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How to keep your curls intact
Do you dream of having frizz-free, ultra-springy curls that can withstand multi-day appearances? A few key steps can make that dream a reality. Infusing your texture with hydration at every stage is an ideal strategy, and Dubois considers cleansing products made exclusively for curls to be game-changers. “Conditioner makes the big difference,” she says. “It smooths the cuticle down so it’s not frizzy and helps the curl form better.” Applying a leave-in conditioner as soon as you finish your cleansing routine, followed promptly by a styling product that suits your texture, is also a must. Light creams or gels are best for finer curls, while thicker creams and balms tend to be a good match for coarser ones. Either way, be generous with product application and diligent with distribution.
Gilmore creates definition by going section by section using a wide-toothed comb. “Then I’ll go through each section using my fingers like a rake to separate the curls that are saturated with product,” he says. From there, air-drying or gently blow-drying using a diffuser will lock curls in. “Air-drying is the longest way to dry, but it will give you the best curls afterwards,” says Gilmore. If you’re diffusing, reduce excess moisture only around the roots and use low heat and a low airflow to avoid disrupting curls, says Dubois. And at night, protecting your curls while you sleep is crucial for style longevity. Gilmore recommends wrapping a silky scarf around the hairline, to protect edges, and then putting a satin bonnet on top. “The headband pushes the curls back, so when you’re lying on your side, you’re not necessarily on your curls,” he says. For a quick morning refresh, mix a bit of leave-in conditioner with a bottle of water and lightly mist to reactivate the curling product.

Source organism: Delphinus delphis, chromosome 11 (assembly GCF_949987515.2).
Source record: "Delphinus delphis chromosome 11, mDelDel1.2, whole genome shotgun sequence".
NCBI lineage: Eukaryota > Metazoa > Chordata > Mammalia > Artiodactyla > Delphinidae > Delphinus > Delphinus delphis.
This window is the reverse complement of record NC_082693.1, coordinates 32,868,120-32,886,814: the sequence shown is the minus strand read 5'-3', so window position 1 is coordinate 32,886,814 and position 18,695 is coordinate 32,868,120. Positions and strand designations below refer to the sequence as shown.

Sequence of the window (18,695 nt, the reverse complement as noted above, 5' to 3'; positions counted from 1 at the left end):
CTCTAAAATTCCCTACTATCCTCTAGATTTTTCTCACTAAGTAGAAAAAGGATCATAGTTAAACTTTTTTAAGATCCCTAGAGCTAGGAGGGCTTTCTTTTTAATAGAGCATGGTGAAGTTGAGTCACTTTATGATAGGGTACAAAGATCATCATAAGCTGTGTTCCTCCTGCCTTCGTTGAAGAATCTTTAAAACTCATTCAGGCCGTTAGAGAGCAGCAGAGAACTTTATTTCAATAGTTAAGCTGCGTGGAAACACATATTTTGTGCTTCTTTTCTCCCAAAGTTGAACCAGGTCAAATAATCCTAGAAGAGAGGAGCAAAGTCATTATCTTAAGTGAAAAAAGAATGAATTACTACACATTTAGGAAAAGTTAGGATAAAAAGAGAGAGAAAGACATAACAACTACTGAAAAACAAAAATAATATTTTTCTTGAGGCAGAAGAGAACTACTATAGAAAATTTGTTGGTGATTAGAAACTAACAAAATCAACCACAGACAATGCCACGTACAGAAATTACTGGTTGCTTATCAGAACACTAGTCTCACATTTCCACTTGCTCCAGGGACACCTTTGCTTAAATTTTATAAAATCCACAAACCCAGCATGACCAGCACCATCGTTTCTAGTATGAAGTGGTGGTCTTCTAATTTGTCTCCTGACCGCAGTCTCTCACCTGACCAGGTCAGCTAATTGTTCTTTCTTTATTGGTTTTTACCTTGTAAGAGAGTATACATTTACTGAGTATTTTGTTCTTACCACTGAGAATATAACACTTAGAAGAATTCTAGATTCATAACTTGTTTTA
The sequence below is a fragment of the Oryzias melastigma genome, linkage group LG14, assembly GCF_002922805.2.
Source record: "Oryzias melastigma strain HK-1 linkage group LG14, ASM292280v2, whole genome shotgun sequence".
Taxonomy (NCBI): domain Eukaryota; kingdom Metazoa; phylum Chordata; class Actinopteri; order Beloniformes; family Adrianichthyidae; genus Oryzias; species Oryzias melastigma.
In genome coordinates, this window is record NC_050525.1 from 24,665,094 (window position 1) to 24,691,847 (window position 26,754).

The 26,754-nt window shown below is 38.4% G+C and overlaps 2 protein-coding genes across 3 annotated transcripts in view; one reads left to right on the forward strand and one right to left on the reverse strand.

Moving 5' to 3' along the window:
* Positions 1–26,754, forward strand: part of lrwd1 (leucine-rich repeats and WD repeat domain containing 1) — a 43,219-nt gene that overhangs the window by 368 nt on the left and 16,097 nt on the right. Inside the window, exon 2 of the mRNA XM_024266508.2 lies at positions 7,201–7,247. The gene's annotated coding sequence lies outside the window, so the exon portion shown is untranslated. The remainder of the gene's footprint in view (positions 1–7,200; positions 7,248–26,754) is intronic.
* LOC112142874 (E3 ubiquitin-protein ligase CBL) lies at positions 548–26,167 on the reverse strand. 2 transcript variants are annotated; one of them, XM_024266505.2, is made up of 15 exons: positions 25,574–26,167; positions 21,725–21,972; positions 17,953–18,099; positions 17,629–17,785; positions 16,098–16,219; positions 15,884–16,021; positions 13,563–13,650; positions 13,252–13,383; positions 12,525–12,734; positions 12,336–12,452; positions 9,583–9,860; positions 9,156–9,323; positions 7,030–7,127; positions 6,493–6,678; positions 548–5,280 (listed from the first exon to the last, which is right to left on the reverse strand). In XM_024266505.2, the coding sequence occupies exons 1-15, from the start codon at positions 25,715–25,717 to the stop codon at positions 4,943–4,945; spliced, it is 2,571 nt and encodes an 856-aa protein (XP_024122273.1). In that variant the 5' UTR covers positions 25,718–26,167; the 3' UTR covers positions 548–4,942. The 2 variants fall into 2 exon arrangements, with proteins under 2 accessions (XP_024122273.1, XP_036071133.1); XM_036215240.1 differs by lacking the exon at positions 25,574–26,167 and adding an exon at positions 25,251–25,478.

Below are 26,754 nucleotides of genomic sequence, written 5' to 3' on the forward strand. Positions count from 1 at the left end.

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How to strengthen colour-treated hair
The biggest pitfall for colour-treated strands is breakage, but with a few pro tips, you can navigate through the fragile phase and regain strength. “You will always be compromising your hair by using colour, but this shouldn’t deter you,” says Gilmore. “Hair colour comes with so many great benefits, like the opportunity to have freedom of expression.” Preventive measures are best. “If you’re investing in a colour service, you need to be investing in your home routine with colour-treated products as well,” advises Dubois. Should breakage occur, consider it a sign that something is missing. “All colour-treated clients need a [professional] protein treatment every six to eight weeks for strengthening,” says Gilmore. “Protein helps build up the hair strand and make it sturdy.”
In between salon treatments, which offer more potent formulas that help restore hair integrity, an at-home routine focused on moisture will help, too. You need to find a balance between strength and softness, says Dubois. Her go-to SOS lineup for breakage includes shampoo, conditioner and leave-in conditioner for brittle hair and a biweekly reparative mask or treatment. For blonds experiencing breakage, Dubois suggests alternating between shampoos that neutralize brassiness and more moisturizing formulas. Purple shampoo keeps blond tones bright, but it can also be very drying, she says. And excessive exposure to hot tools is another drying factor to watch out for. “Limit the amount of heat styling, and always use a leave-in conditioner and thermal protectant on colour-treated hair before blow-drying,” says Gilmore. For those using at-home hair colour, he also recommends watching out for breakage caused by overprocessing. If you start by applying dye in the same spot on your head every time, it will always be sitting there the longest while you finish the rest of your hair, he explains.
This article first appeared in FASHION’s March 2023 issue. Find out more here.